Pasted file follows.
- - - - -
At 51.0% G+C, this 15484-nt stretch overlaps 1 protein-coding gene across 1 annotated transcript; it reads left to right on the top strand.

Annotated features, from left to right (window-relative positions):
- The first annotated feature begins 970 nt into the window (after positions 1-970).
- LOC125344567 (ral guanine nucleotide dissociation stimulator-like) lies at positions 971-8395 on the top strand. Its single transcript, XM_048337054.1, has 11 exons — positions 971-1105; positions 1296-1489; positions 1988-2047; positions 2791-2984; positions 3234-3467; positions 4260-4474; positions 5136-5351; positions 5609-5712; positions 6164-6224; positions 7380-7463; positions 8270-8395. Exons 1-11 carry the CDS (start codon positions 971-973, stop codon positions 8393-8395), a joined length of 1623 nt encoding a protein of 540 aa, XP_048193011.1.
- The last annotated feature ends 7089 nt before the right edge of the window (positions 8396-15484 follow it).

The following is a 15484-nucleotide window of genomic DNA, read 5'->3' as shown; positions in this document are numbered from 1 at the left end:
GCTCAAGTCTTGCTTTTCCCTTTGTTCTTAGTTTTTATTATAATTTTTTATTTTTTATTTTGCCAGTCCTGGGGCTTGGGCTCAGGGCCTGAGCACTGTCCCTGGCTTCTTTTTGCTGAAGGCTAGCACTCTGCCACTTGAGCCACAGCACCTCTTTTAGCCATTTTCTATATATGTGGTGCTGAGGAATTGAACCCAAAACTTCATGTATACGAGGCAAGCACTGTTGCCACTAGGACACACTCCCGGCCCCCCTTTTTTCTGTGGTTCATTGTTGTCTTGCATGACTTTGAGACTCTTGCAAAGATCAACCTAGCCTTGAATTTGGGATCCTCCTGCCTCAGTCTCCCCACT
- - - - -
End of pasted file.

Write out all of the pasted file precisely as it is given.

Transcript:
At 51.0% G+C, this 15484-nt stretch overlaps 1 protein-coding gene across 1 annotated transcript; it reads left to right on the top strand.

Annotated features, from left to right (window-relative positions):
- The first annotated feature begins 970 nt into the window (after positions 1-970).
- LOC125344567 (ral guanine nucleotide dissociation stimulator-like) lies at positions 971-8395 on the top strand. Its single transcript, XM_048337054.1, has 11 exons — positions 971-1105; positions 1296-1489; positions 1988-2047; positions 2791-2984; positions 3234-3467; positions 4260-4474; positions 5136-5351; positions 5609-5712; positions 6164-6224; positions 7380-7463; positions 8270-8395. Exons 1-11 carry the CDS (start codon positions 971-973, stop codon positions 8393-8395), a joined length of 1623 nt encoding a protein of 540 aa, XP_048193011.1.
- The last annotated feature ends 7089 nt before the right edge of the window (positions 8396-15484 follow it).

The following is a 15484-nucleotide window of genomic DNA, read 5'->3' as shown; positions in this document are numbered from 1 at the left end:
GCTCAAGTCTTGCTTTTCCCTTTGTTCTTAGTTTTTATTATAATTTTTTATTTTTTATTTTGCCAGTCCTGGGGCTTGGGCTCAGGGCCTGAGCACTGTCCCTGGCTTCTTTTTGCTGAAGGCTAGCACTCTGCCACTTGAGCCACAGCACCTCTTTTAGCCATTTTCTATATATGTGGTGCTGAGGAATTGAACCCAAAACTTCATGTATACGAGGCAAGCACTGTTGCCACTAGGACACACTCCCGGCCCCCCTTTTTTCTGTGGTTCATTGTTGTCTTGCATGACTTTGAGACTCTTGCAAAGATCAACCTAGCCTTGAATTTGGGATCCTCCTGCCTCAGTCTCCCCACT